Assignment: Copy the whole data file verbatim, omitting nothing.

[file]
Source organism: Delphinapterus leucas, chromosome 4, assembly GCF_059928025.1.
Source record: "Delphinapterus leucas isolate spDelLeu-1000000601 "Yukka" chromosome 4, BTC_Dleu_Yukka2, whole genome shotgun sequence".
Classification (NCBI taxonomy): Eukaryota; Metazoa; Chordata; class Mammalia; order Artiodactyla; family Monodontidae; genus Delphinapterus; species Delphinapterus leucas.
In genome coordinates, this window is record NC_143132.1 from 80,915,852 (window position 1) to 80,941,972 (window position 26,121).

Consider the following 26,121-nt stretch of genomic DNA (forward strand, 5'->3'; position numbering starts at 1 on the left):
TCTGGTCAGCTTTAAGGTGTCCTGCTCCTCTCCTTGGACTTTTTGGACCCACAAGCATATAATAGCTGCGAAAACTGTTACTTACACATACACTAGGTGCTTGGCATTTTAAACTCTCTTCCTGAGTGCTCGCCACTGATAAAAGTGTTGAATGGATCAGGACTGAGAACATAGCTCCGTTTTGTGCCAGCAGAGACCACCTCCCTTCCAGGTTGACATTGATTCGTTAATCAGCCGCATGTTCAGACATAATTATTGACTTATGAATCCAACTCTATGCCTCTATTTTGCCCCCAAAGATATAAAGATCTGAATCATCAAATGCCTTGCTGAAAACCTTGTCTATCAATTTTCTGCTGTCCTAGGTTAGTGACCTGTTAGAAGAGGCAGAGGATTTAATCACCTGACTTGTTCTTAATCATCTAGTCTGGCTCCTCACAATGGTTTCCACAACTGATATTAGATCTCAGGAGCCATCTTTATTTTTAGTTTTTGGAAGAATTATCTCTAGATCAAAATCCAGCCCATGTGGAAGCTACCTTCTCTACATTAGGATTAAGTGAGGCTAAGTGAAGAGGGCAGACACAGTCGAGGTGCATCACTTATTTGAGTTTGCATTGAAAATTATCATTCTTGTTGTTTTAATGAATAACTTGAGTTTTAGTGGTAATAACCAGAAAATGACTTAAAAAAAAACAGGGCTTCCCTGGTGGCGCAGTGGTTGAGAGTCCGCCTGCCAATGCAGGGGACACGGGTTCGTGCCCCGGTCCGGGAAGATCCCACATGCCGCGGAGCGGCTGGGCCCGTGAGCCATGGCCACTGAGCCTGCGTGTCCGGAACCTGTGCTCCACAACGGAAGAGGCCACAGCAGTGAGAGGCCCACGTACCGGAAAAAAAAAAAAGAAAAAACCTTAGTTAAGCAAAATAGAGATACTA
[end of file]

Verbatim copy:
Source organism: Delphinapterus leucas, chromosome 4, assembly GCF_059928025.1.
Source record: "Delphinapterus leucas isolate spDelLeu-1000000601 "Yukka" chromosome 4, BTC_Dleu_Yukka2, whole genome shotgun sequence".
Classification (NCBI taxonomy): Eukaryota; Metazoa; Chordata; class Mammalia; order Artiodactyla; family Monodontidae; genus Delphinapterus; species Delphinapterus leucas.
In genome coordinates, this window is record NC_143132.1 from 80,915,852 (window position 1) to 80,941,972 (window position 26,121).

Consider the following 26,121-nt stretch of genomic DNA (forward strand, 5'->3'; position numbering starts at 1 on the left):
TCTGGTCAGCTTTAAGGTGTCCTGCTCCTCTCCTTGGACTTTTTGGACCCACAAGCATATAATAGCTGCGAAAACTGTTACTTACACATACACTAGGTGCTTGGCATTTTAAACTCTCTTCCTGAGTGCTCGCCACTGATAAAAGTGTTGAATGGATCAGGACTGAGAACATAGCTCCGTTTTGTGCCAGCAGAGACCACCTCCCTTCCAGGTTGACATTGATTCGTTAATCAGCCGCATGTTCAGACATAATTATTGACTTATGAATCCAACTCTATGCCTCTATTTTGCCCCCAAAGATATAAAGATCTGAATCATCAAATGCCTTGCTGAAAACCTTGTCTATCAATTTTCTGCTGTCCTAGGTTAGTGACCTGTTAGAAGAGGCAGAGGATTTAATCACCTGACTTGTTCTTAATCATCTAGTCTGGCTCCTCACAATGGTTTCCACAACTGATATTAGATCTCAGGAGCCATCTTTATTTTTAGTTTTTGGAAGAATTATCTCTAGATCAAAATCCAGCCCATGTGGAAGCTACCTTCTCTACATTAGGATTAAGTGAGGCTAAGTGAAGAGGGCAGACACAGTCGAGGTGCATCACTTATTTGAGTTTGCATTGAAAATTATCATTCTTGTTGTTTTAATGAATAACTTGAGTTTTAGTGGTAATAACCAGAAAATGACTTAAAAAAAAACAGGGCTTCCCTGGTGGCGCAGTGGTTGAGAGTCCGCCTGCCAATGCAGGGGACACGGGTTCGTGCCCCGGTCCGGGAAGATCCCACATGCCGCGGAGCGGCTGGGCCCGTGAGCCATGGCCACTGAGCCTGCGTGTCCGGAACCTGTGCTCCACAACGGAAGAGGCCACAGCAGTGAGAGGCCCACGTACCGGAAAAAAAAAAAAGAAAAAACCTTAGTTAAGCAAAATAGAGATACTA